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Insurgents Declare Independence

‘There is still time to halt the descent of Ukraine into full-blown conflict.’

Published: May 14, 2014 (Issue # 1810)



  • Insurgent leader Denis Pushilin (c) walks through a crowd with his bodyguards after his news conference in Donetsk, Monday.
    Photo: Alexander Zemlianichenko / AP

DONETSK, Ukraine (AP) — Pro-Moscow insurgents in eastern Ukraine declared independence Monday and sought to join Russia, undermining upcoming presidential elections, strengthening the Kremlin’s hand and putting pressure on Kiev to hold talks with the separatists following a referendum on self-rule.

Russia signaled it has no intention of subsuming eastern Ukraine the way it annexed Crimea in March. Instead, Moscow is pushing to include eastern regions in negotiations on Ukraine’s future — suggesting that Russia prefers a political rather than a military solution to its worst standoff with the West since the Cold War.

Such talks are central to a potential path toward peace outlined Monday by the Organization for Security and Cooperation in Europe. The plan laid out by Swiss President Didier Burkhalter calls on all sides to refrain from violence and urges immediate amnesty, talks on decentralization and the status of the Russian language.

But it’s up to the Ukrainian government to take the next step.

Acting Prime Minister Arseniy Yatsenyuk pledged to hold a dialogue with Ukraine’s east. But he gave no specifics and stopped short of addressing Sunday’s referendum and the declarations of independence in the pro-Moscow regions of Donetsk and Luhansk.

“We would like to launch the broad national dialogue with the east, center, the west, and all of Ukraine,” Yatsenyuk told a news conference in Brussels, adding that the agenda for talks should include changes to the constitution that would give more powers to the regions.

Ukraine’s central government and the West say the Kremlin has encouraged weeks of unrest in eastern Ukraine in a possible attempt to grab more land. Russia says that’s not so, and accuses the West of meddling in a region that Moscow sees as its backyard.

With national presidential elections scheduled for May 25, the regions of Donetsk and Luhansk declared independence Monday, and those in Donetsk even asked to join Russia instead.

The sprawling areas along Russia’s border, home to about 6.6 million people, form Ukraine’s industrial heartland.

“We, the people of the Donetsk People’s Republic, based on the results of the May 11 referendum, declare that henceforth the Donetsk People’s Republic will be deemed a sovereign state,” Denis Pushilin, co-chairman of the insurgent government, said to applause Monday.

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ALL ABOUT TOWN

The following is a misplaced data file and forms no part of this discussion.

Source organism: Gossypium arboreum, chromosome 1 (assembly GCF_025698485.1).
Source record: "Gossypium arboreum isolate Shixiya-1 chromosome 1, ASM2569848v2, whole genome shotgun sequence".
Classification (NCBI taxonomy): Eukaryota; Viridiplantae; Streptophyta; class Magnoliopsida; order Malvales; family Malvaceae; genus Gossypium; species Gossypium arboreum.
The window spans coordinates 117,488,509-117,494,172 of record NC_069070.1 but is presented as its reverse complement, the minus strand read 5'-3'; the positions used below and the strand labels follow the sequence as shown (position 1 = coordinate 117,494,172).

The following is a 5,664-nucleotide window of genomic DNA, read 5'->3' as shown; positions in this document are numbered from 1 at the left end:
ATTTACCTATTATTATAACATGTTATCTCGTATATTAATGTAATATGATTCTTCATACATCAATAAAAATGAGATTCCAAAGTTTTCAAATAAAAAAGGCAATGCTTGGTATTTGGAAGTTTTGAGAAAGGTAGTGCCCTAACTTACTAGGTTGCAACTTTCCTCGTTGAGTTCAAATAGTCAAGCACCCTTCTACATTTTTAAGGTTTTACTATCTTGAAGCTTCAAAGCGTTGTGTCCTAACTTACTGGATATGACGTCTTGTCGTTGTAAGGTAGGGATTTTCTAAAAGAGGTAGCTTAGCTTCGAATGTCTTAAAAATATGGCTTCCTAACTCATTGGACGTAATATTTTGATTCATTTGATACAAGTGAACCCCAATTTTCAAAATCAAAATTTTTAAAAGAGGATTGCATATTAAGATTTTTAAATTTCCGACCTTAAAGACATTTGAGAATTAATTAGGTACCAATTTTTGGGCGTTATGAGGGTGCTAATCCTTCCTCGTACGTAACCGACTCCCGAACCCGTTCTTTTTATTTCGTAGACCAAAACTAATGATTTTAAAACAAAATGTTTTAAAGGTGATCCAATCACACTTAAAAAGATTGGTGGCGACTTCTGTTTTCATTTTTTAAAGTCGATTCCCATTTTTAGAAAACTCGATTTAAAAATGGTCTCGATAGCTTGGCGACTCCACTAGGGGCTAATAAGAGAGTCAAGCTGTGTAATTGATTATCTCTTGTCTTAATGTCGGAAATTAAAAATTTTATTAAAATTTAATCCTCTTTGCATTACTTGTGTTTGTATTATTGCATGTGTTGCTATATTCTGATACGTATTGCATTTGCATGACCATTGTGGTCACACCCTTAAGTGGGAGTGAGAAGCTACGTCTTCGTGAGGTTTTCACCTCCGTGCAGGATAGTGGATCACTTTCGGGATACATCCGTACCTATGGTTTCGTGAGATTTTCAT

Thursday, Jan. 29



Attend a master class on how to deal with complicated business negotiations today at the International Banking Institute, 6 Malaya Sadovaya Ulitsa. Running from 3 to 6 p.m., Vadim Sokolov, an assistant professor at the St. Petersburg State University of Economics, will introduce aspects of managing the negotiation process and increasing its effectiveness. Attendance is free with pre-registration by telephone on 909 3056 or online at www.ibispb.ru



Celebrate what would be writer Anton Chekhov's 155th birthday at the Bokvoed bookshop at 46 Nevsky Prospekt. Starting at 5 p.m., the legendary author will be feted with readings of his stories and short performances based on his plays by various St. Petersburg actors. Chekhov's books will also be offered at a 15% discount during the event.



Friday, Jan. 30



The Lermontov Central Library, 19 Liteyny Prospekt, will screen 'Almost Famous’ in English with Russian subtitles at 6:30 p.m. Cameron Crowe's Academy Award-winning comedy from 2000 stars Billy Crudup, Kate Hudson, and Patrick Fugit, and tells the story of a budding music journalist at Rolling Stone magazine in the 1970s. Admission is free.



Meet renowned Russian poet, journalist and writer Dmitry Bykov, famous for his biographies of Boris Pasternak, Bulat Okudzhava and Maxim Gorky, and winner of 2006 National Bestseller Award. Bykov will read old and new poems as well as answer questions about his works at the St. Petersburg Philharmonic, Main Hall, at 7 p.m. Tickets start at 1,000 rubles and are available at city ticket offices and the from the Philharmonic website www.philharmonia.spb.ru.



A retrospective of the films of Roman Polanski starts today at Loft-Project Etagi, 74 Ligovsky Prospekt, with a screening of ‘Repulsion’ at 7 p.m. and ‘Rosemary’s Baby’ at 9:15 p.m. The series runs through Feb. 4 and will include Polanski's eminently creepy ‘The Tenant,’ the cult comedy ‘The Fearless Vampire Killers’ and ‘Cul-de-sac’ among others. Tickets are 150-200 rubles and the complete schedule is available at www.vk.com/artpokaz/



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